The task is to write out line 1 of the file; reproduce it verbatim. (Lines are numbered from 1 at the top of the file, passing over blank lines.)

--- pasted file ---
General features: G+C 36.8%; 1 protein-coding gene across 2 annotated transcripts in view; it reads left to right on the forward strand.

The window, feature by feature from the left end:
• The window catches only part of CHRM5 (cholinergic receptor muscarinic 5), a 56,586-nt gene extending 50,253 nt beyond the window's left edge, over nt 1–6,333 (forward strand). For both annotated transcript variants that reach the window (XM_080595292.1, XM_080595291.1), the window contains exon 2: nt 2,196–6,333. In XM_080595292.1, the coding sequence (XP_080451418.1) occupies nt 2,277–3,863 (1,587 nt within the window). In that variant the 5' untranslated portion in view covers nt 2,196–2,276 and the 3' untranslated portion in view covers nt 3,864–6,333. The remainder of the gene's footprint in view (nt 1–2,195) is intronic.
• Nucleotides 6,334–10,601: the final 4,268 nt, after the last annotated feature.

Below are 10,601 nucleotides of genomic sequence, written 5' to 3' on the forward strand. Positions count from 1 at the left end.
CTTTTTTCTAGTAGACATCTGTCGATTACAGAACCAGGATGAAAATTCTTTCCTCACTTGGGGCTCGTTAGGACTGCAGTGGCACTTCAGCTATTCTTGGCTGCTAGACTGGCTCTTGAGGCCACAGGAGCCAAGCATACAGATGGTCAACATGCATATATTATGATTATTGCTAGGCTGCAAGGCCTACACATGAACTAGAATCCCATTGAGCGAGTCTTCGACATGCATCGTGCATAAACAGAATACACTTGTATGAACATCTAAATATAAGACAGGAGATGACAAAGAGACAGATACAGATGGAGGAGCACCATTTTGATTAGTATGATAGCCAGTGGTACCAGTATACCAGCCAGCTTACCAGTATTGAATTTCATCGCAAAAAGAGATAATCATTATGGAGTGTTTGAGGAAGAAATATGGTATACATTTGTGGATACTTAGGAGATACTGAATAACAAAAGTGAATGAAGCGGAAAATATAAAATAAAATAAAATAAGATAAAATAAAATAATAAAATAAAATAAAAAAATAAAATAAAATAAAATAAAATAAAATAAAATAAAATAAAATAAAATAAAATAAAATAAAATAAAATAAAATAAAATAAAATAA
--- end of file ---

General features: G+C 36.8%; 1 protein-coding gene across 2 annotated transcripts in view; it reads left to right on the forward strand.